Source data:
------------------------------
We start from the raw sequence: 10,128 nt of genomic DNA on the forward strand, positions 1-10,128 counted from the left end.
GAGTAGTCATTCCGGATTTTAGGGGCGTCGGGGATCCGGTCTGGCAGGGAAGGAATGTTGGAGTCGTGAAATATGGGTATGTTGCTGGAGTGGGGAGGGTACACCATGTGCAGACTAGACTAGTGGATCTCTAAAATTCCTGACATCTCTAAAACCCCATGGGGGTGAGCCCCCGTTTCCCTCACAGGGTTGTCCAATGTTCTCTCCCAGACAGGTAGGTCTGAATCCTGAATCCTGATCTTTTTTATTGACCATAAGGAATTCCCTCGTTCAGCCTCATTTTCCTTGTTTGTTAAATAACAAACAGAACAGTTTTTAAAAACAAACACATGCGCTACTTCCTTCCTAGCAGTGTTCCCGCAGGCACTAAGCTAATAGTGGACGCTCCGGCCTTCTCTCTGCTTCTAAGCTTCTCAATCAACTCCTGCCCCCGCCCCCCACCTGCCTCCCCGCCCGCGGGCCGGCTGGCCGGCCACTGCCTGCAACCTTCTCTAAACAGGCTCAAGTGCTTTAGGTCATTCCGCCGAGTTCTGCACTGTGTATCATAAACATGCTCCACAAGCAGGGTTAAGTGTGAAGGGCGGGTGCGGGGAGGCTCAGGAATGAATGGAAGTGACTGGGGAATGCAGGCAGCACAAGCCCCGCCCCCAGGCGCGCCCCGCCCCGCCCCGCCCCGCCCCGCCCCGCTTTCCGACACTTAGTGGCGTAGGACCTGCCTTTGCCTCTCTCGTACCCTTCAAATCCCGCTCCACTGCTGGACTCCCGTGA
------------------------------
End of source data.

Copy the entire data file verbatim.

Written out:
We start from the raw sequence: 10,128 nt of genomic DNA on the forward strand, positions 1-10,128 counted from the left end.
GAGTAGTCATTCCGGATTTTAGGGGCGTCGGGGATCCGGTCTGGCAGGGAAGGAATGTTGGAGTCGTGAAATATGGGTATGTTGCTGGAGTGGGGAGGGTACACCATGTGCAGACTAGACTAGTGGATCTCTAAAATTCCTGACATCTCTAAAACCCCATGGGGGTGAGCCCCCGTTTCCCTCACAGGGTTGTCCAATGTTCTCTCCCAGACAGGTAGGTCTGAATCCTGAATCCTGATCTTTTTTATTGACCATAAGGAATTCCCTCGTTCAGCCTCATTTTCCTTGTTTGTTAAATAACAAACAGAACAGTTTTTAAAAACAAACACATGCGCTACTTCCTTCCTAGCAGTGTTCCCGCAGGCACTAAGCTAATAGTGGACGCTCCGGCCTTCTCTCTGCTTCTAAGCTTCTCAATCAACTCCTGCCCCCGCCCCCCACCTGCCTCCCCGCCCGCGGGCCGGCTGGCCGGCCACTGCCTGCAACCTTCTCTAAACAGGCTCAAGTGCTTTAGGTCATTCCGCCGAGTTCTGCACTGTGTATCATAAACATGCTCCACAAGCAGGGTTAAGTGTGAAGGGCGGGTGCGGGGAGGCTCAGGAATGAATGGAAGTGACTGGGGAATGCAGGCAGCACAAGCCCCGCCCCCAGGCGCGCCCCGCCCCGCCCCGCCCCGCCCCGCCCCGCTTTCCGACACTTAGTGGCGTAGGACCTGCCTTTGCCTCTCTCGTACCCTTCAAATCCCGCTCCACTGCTGGACTCCCGTGA